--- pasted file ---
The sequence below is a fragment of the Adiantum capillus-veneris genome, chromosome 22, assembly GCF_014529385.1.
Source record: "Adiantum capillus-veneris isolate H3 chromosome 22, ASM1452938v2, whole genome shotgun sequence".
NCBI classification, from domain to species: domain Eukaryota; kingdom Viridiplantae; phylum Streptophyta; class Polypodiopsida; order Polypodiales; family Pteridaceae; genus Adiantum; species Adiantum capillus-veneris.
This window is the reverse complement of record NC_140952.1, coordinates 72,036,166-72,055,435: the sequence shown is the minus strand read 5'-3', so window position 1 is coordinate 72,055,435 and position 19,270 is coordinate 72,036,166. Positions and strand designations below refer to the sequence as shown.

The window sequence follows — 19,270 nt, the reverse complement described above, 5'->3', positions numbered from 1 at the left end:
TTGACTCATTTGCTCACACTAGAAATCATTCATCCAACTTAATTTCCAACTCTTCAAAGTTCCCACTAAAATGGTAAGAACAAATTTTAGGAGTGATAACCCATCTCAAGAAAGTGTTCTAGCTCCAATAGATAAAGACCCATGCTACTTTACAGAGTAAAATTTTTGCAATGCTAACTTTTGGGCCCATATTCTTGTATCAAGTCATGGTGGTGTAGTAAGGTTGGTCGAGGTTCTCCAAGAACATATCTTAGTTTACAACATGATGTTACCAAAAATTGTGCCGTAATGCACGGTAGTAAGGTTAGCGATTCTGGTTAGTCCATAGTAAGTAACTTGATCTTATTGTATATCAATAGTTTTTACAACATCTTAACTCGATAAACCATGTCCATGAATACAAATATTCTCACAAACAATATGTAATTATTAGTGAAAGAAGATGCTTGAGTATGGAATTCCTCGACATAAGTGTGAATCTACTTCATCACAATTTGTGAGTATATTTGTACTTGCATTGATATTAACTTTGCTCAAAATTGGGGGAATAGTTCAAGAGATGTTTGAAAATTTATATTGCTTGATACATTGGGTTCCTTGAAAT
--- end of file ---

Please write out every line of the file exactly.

The sequence below is a fragment of the Adiantum capillus-veneris genome, chromosome 22, assembly GCF_014529385.1.
Source record: "Adiantum capillus-veneris isolate H3 chromosome 22, ASM1452938v2, whole genome shotgun sequence".
NCBI classification, from domain to species: domain Eukaryota; kingdom Viridiplantae; phylum Streptophyta; class Polypodiopsida; order Polypodiales; family Pteridaceae; genus Adiantum; species Adiantum capillus-veneris.
This window is the reverse complement of record NC_140952.1, coordinates 72,036,166-72,055,435: the sequence shown is the minus strand read 5'-3', so window position 1 is coordinate 72,055,435 and position 19,270 is coordinate 72,036,166. Positions and strand designations below refer to the sequence as shown.

The window sequence follows — 19,270 nt, the reverse complement described above, 5'->3', positions numbered from 1 at the left end:
TTGACTCATTTGCTCACACTAGAAATCATTCATCCAACTTAATTTCCAACTCTTCAAAGTTCCCACTAAAATGGTAAGAACAAATTTTAGGAGTGATAACCCATCTCAAGAAAGTGTTCTAGCTCCAATAGATAAAGACCCATGCTACTTTACAGAGTAAAATTTTTGCAATGCTAACTTTTGGGCCCATATTCTTGTATCAAGTCATGGTGGTGTAGTAAGGTTGGTCGAGGTTCTCCAAGAACATATCTTAGTTTACAACATGATGTTACCAAAAATTGTGCCGTAATGCACGGTAGTAAGGTTAGCGATTCTGGTTAGTCCATAGTAAGTAACTTGATCTTATTGTATATCAATAGTTTTTACAACATCTTAACTCGATAAACCATGTCCATGAATACAAATATTCTCACAAACAATATGTAATTATTAGTGAAAGAAGATGCTTGAGTATGGAATTCCTCGACATAAGTGTGAATCTACTTCATCACAATTTGTGAGTATATTTGTACTTGCATTGATATTAACTTTGCTCAAAATTGGGGGAATAGTTCAAGAGATGTTTGAAAATTTATATTGCTTGATACATTGGGTTCCTTGAAAT